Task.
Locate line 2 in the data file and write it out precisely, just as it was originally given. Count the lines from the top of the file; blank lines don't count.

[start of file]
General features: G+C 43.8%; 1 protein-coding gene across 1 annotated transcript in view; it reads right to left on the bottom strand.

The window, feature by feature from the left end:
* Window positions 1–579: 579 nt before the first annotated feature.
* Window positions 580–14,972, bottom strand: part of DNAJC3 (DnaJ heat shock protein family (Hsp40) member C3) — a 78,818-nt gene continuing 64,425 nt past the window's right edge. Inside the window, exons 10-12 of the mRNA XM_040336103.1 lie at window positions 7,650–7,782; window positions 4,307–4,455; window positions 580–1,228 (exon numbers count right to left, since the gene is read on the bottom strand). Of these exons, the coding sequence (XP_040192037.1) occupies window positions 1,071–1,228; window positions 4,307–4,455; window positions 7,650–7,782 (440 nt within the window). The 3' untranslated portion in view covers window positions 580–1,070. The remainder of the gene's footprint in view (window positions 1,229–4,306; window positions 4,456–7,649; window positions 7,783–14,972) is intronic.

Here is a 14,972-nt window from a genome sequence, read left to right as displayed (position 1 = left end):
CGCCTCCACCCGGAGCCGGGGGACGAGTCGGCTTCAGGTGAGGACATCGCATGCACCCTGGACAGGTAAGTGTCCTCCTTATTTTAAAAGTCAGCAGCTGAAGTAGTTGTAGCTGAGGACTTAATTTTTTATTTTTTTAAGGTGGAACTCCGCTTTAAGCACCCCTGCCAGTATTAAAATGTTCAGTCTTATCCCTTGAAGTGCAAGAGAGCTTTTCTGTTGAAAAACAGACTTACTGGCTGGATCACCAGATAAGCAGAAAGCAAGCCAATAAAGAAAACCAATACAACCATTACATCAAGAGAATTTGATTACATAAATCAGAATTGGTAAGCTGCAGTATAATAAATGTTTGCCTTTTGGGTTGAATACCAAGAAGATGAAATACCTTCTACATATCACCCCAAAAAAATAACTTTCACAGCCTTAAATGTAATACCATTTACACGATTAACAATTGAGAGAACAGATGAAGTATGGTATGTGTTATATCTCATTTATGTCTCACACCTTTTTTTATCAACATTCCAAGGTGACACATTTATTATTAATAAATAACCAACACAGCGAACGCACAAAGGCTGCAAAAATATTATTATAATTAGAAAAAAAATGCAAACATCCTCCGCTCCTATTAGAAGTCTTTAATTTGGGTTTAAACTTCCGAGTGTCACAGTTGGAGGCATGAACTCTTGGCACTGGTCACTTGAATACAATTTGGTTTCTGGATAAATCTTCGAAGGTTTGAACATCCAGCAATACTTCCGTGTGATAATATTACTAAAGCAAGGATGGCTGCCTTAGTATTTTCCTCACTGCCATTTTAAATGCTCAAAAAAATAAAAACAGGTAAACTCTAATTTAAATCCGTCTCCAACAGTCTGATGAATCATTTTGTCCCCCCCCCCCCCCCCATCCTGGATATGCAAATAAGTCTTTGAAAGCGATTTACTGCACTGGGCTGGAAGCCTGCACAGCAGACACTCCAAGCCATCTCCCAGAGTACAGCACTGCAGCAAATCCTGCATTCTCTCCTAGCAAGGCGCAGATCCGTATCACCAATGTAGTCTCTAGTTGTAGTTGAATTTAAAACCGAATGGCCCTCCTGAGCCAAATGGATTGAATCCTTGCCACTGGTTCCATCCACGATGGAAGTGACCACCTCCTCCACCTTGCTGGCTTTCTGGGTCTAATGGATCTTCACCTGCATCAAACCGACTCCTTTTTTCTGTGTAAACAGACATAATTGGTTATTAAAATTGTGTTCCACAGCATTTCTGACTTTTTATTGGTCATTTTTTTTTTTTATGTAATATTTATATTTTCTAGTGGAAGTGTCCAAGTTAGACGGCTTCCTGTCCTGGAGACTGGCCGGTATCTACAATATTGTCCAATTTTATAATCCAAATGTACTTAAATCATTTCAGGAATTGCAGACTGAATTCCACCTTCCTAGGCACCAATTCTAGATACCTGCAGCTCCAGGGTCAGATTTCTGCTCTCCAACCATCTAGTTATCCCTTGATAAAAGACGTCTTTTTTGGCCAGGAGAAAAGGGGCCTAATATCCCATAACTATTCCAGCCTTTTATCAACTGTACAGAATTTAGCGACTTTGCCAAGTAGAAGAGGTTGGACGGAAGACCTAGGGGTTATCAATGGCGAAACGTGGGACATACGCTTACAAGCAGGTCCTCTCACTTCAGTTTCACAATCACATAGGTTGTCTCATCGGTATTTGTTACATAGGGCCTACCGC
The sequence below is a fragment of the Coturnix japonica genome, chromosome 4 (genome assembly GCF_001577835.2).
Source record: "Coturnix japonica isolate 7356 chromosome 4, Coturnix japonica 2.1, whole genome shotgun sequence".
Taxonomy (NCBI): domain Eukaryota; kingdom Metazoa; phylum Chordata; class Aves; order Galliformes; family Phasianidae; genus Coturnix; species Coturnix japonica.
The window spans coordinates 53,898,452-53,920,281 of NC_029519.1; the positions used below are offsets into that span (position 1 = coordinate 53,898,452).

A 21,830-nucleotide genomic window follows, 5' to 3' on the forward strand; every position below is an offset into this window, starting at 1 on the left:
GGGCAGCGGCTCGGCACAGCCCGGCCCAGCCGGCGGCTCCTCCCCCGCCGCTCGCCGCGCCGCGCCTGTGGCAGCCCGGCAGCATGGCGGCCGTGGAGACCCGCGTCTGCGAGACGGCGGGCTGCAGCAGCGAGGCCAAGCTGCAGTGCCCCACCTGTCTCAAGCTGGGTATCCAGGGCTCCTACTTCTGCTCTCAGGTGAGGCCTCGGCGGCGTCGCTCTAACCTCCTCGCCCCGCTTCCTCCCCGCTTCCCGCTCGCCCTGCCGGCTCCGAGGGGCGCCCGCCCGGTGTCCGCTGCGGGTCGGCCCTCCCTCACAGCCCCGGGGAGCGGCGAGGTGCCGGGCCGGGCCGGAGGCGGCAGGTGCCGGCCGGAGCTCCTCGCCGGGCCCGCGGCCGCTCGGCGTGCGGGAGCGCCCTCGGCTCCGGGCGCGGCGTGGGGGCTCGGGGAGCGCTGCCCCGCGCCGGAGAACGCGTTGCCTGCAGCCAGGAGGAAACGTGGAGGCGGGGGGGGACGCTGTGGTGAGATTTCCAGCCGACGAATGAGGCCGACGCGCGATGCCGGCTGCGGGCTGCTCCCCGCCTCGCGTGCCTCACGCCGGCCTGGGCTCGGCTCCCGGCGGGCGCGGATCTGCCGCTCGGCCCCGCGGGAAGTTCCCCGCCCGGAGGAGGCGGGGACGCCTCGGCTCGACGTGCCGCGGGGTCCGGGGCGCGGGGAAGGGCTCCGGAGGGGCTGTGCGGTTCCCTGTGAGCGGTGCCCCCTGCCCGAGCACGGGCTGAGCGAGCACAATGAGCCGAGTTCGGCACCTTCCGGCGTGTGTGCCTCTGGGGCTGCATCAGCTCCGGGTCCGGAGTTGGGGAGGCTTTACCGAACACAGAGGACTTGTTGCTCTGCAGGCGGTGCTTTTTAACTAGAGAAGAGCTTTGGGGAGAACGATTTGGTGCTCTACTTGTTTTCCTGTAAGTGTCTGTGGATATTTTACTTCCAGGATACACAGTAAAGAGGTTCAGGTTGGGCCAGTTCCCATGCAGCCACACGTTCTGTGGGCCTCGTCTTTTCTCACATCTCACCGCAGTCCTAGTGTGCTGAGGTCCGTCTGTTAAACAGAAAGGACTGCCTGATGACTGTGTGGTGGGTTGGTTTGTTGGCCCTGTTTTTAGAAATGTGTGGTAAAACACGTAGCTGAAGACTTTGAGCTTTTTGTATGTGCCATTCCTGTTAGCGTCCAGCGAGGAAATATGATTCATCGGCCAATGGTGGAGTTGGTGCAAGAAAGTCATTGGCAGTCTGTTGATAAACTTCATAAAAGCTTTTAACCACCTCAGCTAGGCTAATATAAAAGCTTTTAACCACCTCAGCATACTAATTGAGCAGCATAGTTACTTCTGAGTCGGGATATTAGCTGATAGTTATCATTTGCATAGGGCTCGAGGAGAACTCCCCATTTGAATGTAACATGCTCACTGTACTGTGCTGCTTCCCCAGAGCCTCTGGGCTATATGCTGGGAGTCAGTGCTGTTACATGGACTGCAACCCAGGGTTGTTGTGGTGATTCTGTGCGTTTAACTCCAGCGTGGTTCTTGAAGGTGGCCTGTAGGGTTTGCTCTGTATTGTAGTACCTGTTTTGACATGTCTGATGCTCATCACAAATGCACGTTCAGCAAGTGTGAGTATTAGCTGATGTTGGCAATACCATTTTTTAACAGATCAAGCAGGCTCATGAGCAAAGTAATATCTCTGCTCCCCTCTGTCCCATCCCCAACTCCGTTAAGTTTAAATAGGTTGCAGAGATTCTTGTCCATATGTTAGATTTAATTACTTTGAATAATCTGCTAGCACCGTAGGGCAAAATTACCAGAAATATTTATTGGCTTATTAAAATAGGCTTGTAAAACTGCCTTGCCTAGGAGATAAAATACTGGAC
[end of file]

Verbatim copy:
The window, feature by feature from the left end: